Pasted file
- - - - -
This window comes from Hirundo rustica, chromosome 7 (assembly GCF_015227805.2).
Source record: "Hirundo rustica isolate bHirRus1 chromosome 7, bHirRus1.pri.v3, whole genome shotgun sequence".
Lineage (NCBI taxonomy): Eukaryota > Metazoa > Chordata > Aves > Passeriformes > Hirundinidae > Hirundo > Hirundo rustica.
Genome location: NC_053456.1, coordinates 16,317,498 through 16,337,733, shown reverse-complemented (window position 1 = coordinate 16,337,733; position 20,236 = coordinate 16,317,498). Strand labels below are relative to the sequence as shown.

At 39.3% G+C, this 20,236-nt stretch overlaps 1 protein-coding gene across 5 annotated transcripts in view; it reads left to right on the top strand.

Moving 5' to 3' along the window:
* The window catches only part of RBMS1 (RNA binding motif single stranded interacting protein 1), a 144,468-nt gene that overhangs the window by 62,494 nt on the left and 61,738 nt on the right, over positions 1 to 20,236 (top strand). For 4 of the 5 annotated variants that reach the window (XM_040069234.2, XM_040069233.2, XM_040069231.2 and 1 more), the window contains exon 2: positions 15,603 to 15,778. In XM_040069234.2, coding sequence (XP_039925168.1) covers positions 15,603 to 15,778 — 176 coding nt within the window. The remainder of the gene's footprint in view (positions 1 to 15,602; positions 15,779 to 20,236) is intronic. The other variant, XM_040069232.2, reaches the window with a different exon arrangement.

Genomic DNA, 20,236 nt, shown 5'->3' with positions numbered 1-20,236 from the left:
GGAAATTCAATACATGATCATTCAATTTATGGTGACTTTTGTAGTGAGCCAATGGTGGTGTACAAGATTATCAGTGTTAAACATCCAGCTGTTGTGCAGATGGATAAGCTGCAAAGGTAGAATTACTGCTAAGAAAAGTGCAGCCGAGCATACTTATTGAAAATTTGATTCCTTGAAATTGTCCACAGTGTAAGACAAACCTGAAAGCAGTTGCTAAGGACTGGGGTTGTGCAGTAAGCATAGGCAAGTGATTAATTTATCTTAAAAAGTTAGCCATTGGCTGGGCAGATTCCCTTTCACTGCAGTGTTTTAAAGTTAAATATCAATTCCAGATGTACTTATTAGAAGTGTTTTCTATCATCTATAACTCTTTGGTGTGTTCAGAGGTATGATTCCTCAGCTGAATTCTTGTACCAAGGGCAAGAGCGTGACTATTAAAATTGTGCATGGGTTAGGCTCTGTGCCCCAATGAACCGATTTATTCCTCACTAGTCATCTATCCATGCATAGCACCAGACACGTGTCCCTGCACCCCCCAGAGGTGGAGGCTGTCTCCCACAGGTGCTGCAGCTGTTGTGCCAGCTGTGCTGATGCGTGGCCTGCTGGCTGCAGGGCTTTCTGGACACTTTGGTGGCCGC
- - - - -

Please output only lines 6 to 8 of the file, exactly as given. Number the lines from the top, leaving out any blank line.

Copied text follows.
Moving 5' to 3' along the window:
* The window catches only part of RBMS1 (RNA binding motif single stranded interacting protein 1), a 144,468-nt gene that overhangs the window by 62,494 nt on the left and 61,738 nt on the right, over positions 1 to 20,236 (top strand). For 4 of the 5 annotated variants that reach the window (XM_040069234.2, XM_040069233.2, XM_040069231.2 and 1 more), the window contains exon 2: positions 15,603 to 15,778. In XM_040069234.2, coding sequence (XP_039925168.1) covers positions 15,603 to 15,778 — 176 coding nt within the window. The remainder of the gene's footprint in view (positions 1 to 15,602; positions 15,779 to 20,236) is intronic. The other variant, XM_040069232.2, reaches the window with a different exon arrangement.

Genomic DNA, 20,236 nt, shown 5'->3' with positions numbered 1-20,236 from the left: